ELECTIONS

Bergen Exec Race Heats Up With a Month to Go

By David Cruz
Correspondent

Hosting the annual Italian flag-raising in Hackensack, Republican incumbent Kathleen Donovan grudgingly introduced her opponent, Democrat James Tedesco. In a race that has been fierce — and litigious — from the start, the gloves have now really come off, to the point where, in a debate this week, Donovan called Tedesco “stupid,” not the worst thing you could say about someone, but, in a public debate, is, at least, impolite.

“I think it’s been very cordial,” said Donovan today. “We disagree, clearly. Freeholder Tedesco has his way of thinking. I, for the most part, disagree with what he represents. It’s America. We live in the greatest country in the world. Thank God we can disagree. I don’t have any problem with that.”

But Donovan has been on the attack. Her ads paint Tedesco and his fellow Dems as light on ethics and heavy on cronyism. Tedesco, the former Paramus mayor, utilities executive and current freeholder says he wants to take the high road. His TV ads portray a family man and community servant.

“I think people want people to work together,” said Tedesco. “You don’t have to always agree, but at the end of the day, you have to come to some kind of solution or compromise and that’s what I believe the voters expect. Not only the voters; that’s what people expect.”

With a population of more than 920,000, 70 municipalities and a median household income of $80,000, Bergen County is the largest and one of the wealthiest counties in the state. It’s no wonder this race is being watched closely. The candidates do agree on very little. One example of where they part company is on the proposed merger of the county police and sheriff’s departments, a controversial proposal that has been brewing for some time. Tedesco says a merger could save $200 million over 25 years.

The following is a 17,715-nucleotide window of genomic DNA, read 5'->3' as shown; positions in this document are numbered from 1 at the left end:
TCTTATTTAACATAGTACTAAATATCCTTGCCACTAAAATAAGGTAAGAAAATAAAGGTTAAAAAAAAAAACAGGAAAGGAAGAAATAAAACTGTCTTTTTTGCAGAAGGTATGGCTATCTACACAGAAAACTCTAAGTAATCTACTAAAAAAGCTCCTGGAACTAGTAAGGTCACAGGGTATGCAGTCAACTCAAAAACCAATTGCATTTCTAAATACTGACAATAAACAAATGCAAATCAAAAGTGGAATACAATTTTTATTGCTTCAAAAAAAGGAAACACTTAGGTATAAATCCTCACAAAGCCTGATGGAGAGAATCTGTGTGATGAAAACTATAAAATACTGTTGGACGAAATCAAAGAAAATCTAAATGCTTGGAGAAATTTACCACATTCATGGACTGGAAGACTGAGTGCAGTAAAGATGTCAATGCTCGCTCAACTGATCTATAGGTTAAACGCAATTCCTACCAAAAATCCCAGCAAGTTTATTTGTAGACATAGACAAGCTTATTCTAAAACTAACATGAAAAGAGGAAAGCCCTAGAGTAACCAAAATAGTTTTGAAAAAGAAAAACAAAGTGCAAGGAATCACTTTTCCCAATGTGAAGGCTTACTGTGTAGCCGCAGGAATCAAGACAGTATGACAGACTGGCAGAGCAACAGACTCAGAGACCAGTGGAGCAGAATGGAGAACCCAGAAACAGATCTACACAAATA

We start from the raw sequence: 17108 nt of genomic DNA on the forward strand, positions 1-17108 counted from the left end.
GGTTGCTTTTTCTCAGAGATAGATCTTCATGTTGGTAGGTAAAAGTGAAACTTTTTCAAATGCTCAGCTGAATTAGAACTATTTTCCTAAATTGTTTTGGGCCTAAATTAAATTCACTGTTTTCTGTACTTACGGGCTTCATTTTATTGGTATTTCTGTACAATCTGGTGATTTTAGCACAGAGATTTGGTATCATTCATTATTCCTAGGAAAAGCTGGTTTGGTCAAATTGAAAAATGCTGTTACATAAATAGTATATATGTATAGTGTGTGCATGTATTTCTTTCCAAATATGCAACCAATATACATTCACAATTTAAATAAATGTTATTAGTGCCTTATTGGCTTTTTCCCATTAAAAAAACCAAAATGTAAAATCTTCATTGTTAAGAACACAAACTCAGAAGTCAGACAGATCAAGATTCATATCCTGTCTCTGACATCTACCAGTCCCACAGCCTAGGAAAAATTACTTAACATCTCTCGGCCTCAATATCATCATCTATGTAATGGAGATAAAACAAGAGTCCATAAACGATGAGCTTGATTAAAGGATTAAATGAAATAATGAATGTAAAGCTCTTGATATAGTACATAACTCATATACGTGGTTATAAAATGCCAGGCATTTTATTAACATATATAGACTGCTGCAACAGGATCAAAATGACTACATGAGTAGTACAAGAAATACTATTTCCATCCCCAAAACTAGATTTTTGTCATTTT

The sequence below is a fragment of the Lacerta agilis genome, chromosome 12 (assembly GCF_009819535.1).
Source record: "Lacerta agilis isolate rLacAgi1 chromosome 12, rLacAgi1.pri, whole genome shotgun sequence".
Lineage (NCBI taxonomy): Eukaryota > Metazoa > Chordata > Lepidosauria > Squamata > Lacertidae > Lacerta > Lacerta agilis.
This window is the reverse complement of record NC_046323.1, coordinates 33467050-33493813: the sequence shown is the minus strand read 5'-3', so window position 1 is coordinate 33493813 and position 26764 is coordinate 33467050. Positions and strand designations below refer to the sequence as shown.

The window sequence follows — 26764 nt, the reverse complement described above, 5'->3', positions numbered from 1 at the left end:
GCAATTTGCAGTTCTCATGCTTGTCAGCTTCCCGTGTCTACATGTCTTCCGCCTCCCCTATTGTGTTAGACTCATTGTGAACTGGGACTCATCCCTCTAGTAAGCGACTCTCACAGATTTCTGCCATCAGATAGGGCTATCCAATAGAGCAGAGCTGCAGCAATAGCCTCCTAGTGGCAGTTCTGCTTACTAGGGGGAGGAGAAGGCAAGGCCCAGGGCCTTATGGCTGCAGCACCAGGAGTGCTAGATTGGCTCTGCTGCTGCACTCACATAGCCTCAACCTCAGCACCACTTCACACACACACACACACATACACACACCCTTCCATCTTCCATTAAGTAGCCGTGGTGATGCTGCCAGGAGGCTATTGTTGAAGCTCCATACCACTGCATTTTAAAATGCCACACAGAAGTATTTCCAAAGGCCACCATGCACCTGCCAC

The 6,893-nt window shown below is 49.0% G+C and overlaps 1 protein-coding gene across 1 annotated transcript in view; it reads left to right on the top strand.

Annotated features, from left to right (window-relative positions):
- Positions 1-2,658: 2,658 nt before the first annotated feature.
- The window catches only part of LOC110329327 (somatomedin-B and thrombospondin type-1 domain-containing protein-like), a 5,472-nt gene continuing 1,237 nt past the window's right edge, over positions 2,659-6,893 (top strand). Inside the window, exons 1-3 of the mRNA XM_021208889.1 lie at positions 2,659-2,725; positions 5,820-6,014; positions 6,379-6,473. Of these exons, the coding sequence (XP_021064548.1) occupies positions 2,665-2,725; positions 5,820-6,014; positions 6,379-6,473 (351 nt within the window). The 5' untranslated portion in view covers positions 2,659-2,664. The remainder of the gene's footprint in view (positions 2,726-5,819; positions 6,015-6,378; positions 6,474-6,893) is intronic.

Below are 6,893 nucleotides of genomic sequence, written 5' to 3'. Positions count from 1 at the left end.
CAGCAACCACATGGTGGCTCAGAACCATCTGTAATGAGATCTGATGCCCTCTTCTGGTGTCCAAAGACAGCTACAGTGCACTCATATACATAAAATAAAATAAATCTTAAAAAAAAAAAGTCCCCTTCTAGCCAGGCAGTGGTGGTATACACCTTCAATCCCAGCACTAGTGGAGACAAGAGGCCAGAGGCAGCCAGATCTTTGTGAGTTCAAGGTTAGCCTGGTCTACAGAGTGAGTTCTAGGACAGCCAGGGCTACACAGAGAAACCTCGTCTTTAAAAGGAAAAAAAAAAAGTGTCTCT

“There is a lot of duplication,” said Tedesco, “so what you want to do is, you want to take those two agencies, bring the best of both of them together, provide that high quality of service, but at the end of the day, where you can capture savings, you want to take those savings, give some back to the taxpayers, but also put more of it back into providing even more policing.”

Donovan says the two agencies are too different to merge. “We ought to be talking about sharing services and I have been talking about that, among police departments,” she says, “but certainly county police could share services with, and they do, all our municipalities. That’s the kind of merger we’re talking about. Or if not a merger, then a consolidation, sharing of services.”

Democrats have tried to make Chris Christie an issue. Last time he was here, he was doing a mea culpa in Fort Lee over the lane closures at the GWB. Holly Schepisi is a Donovan supporter. She says the governor is a non-issue.

“I don’t see it. I don’t hear it. I think people have kind of looked at it as a footnote,” she said, “so, I don’t think it factors in, really, whatsoever.”

But, there is one thing the candidates do agree on, and that’s issue number one.

“Taxes, taxes, taxes is the most important thing in this race,” said Donovan.

“Zero tax increase,” added Tedesco. “That’s what the taxpayers want.”

PolitickerNJ Reporter Mark Bonamo agreed. “It’s always about taxes,” he said. “You know what they say, death and taxes is most important. He who is not first on the issue of taxes is going to face political death in the fall.”

Fall elections seem to start later and later nowadays but in Bergen County the battle has been fully engaged and with a month to go before election day, voters are going to have a hard time avoiding hearing about it, whether they like it, or not.